Hours before their flights to the sun are due to take off, thousands of Thomas Cook customers still do not know if they will be travelling on Monday morning.
At 5am, a pair of Airbus A321 jets belonging to Thomas Cook Airlines are due to depart from Manchester airport to the Greek island of Corfu and the Bulgarian resort of Bourgas.
Later in the morning, even bigger Thomas Cook planes are scheduled from Manchester to Jamaica, Mexico, Florida and New York.
But the travel dreams of the 5,000-plus Thomas Cook passengers booked to fly from Manchester on Monday – as well as many thousands more with tickets from other airports – depend on high-stakes negotiations taking place in the City of London.
Thomas Cook, the original package holiday company with a history stretching back to 1841, is one of the biggest travel firms in Europe.
With over 20,000 employees, it operates in 16 countries and sends almost 20 million people on holiday each year – with revenues approaching £10bn.
But it faces bankruptcy if an extra £200m in financing cannot be found to cover potential losses during the winter.
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The largest shareholder in Thomas Cook, with 18 per cent of the equity, is the Chinese conglomerate Fosun. In return for injecting £450m, it is due to take 75 per cent of the company’s tour operating and retail travel business.
Meanwhile a consortium of lenders, led by RBS, would pump in an additional £450m in return for a 75 per cent stake in Thomas Cook Airlines.
But late on Thursday, the banks demanded that Thomas Cook arrange an extra £200m financing facility to see the firm through what is expected to be an extremely tough winter for the UK travel industry.
Thomas Cook has been unable to find an outside investor, and the government has refused to underwrite the deal.
The foreign secretary, Dominic Raab, told the BBC’s Andrew Marr: “We don't systematically step in with the taxpayers' money when businesses are going under unless there's a good strategic national interest.”
The shadow business secretary, Rebecca Long Bailey, insisted: “The government must consider stepping in and taking an equity stake to avoid this crisis."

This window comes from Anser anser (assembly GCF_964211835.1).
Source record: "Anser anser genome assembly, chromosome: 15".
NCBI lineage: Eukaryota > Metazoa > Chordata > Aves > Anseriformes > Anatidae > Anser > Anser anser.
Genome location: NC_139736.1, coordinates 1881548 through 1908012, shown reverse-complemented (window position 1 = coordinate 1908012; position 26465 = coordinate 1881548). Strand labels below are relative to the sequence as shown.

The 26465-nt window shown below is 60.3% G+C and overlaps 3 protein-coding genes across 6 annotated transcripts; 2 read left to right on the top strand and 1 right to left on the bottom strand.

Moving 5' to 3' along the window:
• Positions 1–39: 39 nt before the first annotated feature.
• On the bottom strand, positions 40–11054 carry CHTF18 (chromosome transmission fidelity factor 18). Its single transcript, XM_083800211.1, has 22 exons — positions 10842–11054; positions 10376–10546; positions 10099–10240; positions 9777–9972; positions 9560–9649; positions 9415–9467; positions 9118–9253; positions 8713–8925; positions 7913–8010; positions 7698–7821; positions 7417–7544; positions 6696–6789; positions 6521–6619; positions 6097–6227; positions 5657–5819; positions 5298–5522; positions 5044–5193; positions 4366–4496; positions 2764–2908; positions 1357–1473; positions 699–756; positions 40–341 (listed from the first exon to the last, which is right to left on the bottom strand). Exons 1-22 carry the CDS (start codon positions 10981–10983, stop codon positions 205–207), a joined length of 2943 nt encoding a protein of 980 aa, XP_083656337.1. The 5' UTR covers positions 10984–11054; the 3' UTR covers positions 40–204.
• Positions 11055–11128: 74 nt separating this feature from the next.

Manuel Cortes, general secretary of the Transport Salaried Staffs’ Association (TSSA), which represents a number of head-office and travel agency staff at Thomas Cook, said: “It is incumbent upon the government to act if required and save this iconic cornerstone of the British high street and the thousands of jobs that go with it.”
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Talks between the holiday firm, the banks and Fosun continued through Sunday at the City of London offices of a law firm, Latham & Watkins.
While one insider close to the negotiations indicated it was a “good sign” that the talks had continued for so long, as it signified a deal could be close, the meeting ended at 5.30pm.
Peter Fankhauser, chief executive of the Thomas Cook Group, declined to comment as he left the building.
Meanwhile, Thomas Cook continued to offer cheap holidays for the remainder of the summer season. One-week packages including flights, transfers and accommodation to Greece or Turkey were available for travel in early October for under £200.
At resorts across Europe – and in the Caribbean and US – Thomas Cook holidaymakers were wondering when they would fly home.
The government has vowed to repatriate the estimated 150,000 British travellers on holiday with Thomas Cook if the firm closes.
The Civil Aviation Authority (CAA) is organising an airlift involving dozens of aircraft chartered from a range of airlines – reportedly including an Airbus A380 “SuperJumbo” belonging to Malaysia Airlines.
But it is the passengers who have yet to travel who face the greatest stress. They are powerless, and anyone who books an alternative flight to gain certainty risks losing money if Thomas Cook reaches a deal and continues as normal.
Until the fate of the company is settled, they must plan to head for the airport as normal – and hope that they do not get a text message or email in the early hours of Monday morning announcing their dream trip has been cancelled.